It is easy to stay in a job, a friendship, or a marriage when things are good. But it isn’t always good. What do you do then? Do you stay or do you go?
There are different ways of going other than actually leaving. You can stop participating. You can “go along to get along”. You can write out your rebuttal and then say at the end that no reply is expected, and even if there is a reply it won’t be read. That too is leaving, that too is running away. You are there in body only.
But how do you stay? Staying is hard. It is being willing to listen to the other person. It is being willing to engage in dialogue.
Nobody likes a fight. Nobody likes to disagree. I’ve heard some people say that they are “conflict adverse”. Of course they are. Normal people don’t seek out arguments. But arguments happen all the time. We see things differently. We like to be right. When someone speaks their mind and it differs from your mind, what happens then? That is “where the rubber meets the road”. That is where things get real. So, do you stay, or do you go?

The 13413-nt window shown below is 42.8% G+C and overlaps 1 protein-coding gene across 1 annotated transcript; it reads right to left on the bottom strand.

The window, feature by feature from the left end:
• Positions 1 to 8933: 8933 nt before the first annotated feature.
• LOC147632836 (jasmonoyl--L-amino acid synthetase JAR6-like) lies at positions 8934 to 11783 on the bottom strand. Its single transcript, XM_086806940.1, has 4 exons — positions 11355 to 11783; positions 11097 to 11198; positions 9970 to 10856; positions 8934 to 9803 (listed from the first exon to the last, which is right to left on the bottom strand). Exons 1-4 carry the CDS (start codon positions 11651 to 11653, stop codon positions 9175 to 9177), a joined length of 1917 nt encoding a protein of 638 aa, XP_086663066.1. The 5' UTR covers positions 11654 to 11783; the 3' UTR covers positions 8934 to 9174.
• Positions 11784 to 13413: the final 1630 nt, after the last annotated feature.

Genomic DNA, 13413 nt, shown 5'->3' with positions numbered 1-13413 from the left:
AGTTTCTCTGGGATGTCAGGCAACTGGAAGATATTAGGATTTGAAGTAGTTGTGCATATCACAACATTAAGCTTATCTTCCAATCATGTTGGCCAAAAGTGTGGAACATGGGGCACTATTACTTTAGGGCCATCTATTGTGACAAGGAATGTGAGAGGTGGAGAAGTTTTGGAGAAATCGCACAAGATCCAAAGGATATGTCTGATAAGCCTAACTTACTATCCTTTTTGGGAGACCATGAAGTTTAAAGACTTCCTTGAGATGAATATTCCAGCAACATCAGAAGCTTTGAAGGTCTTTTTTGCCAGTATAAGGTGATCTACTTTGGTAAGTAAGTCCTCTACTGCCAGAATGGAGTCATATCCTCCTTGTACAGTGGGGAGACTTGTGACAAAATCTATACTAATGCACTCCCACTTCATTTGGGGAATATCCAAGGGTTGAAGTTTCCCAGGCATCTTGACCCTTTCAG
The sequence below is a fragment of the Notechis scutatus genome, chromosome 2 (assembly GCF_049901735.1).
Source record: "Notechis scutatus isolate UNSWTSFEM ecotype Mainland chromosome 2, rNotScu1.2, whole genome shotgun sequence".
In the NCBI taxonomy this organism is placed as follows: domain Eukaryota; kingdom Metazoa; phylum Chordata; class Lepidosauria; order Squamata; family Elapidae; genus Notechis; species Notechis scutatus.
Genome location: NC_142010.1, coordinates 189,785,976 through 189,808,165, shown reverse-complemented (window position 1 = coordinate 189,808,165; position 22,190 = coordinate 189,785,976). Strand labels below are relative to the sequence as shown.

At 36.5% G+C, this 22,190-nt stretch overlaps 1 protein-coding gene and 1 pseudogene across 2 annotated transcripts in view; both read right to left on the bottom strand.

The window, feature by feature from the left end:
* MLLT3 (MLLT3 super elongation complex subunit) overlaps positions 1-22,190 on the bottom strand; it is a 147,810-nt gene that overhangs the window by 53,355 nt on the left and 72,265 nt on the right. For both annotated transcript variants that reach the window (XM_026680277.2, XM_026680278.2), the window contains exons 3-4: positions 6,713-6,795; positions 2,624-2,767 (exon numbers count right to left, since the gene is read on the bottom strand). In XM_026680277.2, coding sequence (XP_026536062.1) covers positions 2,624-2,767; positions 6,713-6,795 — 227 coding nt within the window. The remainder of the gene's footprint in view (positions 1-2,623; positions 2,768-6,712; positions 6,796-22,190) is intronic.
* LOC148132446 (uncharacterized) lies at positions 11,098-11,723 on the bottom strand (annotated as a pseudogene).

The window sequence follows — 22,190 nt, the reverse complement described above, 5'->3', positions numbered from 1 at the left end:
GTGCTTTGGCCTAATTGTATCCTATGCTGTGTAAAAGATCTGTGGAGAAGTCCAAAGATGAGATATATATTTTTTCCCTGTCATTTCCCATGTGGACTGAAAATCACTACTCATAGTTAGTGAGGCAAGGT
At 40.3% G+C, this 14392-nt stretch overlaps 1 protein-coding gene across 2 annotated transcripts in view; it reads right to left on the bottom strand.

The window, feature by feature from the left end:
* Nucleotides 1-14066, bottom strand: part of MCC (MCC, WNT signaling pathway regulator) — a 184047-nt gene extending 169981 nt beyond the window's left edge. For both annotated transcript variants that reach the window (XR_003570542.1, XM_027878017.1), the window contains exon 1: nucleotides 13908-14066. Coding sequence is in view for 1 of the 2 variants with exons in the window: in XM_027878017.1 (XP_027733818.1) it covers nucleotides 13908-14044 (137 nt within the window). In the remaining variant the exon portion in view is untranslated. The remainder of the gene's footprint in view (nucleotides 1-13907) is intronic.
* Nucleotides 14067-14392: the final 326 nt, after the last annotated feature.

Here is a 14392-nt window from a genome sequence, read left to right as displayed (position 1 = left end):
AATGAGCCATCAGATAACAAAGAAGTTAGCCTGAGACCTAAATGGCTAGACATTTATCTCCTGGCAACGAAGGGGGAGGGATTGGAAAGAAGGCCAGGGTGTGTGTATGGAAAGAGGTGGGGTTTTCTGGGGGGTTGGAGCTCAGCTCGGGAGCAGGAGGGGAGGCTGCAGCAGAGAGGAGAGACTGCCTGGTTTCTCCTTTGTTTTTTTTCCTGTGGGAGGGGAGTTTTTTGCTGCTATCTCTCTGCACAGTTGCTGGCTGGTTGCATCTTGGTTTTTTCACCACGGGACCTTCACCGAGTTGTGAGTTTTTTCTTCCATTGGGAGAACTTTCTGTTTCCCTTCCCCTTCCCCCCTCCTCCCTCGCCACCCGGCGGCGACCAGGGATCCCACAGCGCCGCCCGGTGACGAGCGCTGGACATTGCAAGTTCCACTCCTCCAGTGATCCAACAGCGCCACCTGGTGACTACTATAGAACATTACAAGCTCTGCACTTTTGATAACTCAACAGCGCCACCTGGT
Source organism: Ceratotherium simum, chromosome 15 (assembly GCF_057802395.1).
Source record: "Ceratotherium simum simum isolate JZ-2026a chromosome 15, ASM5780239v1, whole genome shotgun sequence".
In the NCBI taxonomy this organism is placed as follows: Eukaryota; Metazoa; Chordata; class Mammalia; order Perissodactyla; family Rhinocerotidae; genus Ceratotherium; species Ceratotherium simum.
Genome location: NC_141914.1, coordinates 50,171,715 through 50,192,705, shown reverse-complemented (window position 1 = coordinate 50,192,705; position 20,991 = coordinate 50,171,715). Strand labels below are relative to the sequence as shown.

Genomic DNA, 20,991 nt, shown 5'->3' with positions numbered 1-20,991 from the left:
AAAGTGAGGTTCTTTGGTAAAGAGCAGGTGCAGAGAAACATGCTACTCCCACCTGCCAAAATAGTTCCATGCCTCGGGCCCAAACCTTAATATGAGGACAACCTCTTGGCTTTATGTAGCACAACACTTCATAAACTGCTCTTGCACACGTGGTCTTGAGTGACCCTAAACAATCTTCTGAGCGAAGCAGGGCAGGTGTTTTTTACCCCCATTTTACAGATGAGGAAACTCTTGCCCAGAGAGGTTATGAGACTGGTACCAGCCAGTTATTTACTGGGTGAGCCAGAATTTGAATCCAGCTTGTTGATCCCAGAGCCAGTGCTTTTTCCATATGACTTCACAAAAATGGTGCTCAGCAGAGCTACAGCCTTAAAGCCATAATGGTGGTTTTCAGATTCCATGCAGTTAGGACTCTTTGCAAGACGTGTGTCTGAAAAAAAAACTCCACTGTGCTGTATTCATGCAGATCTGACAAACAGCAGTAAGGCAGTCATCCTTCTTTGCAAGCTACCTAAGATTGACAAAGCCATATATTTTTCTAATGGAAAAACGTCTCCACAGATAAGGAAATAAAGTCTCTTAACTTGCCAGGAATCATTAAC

In part, it depends on your investment in the situation. Can you afford to leave? How much time and energy have you put into this relationship? Is this someone you’ll never see again, someone whose opinion doesn’t matter?
It is ok to leave sometimes. It isn’t ok to do it all the time. If you make a habit of leaving when things get hard, when things get real, then you’re making a habit of leaving rather than being present. A life filled with leaving isn’t really a life. You’re just avoiding being alive by running away all the time.
Next time, make a choice to stay. Stay with it when it gets hard. Stay with it, because staying with it is all that stands between you and anonymity. Stay with it because to always leave is to disappear, to dissolve, to cease to be.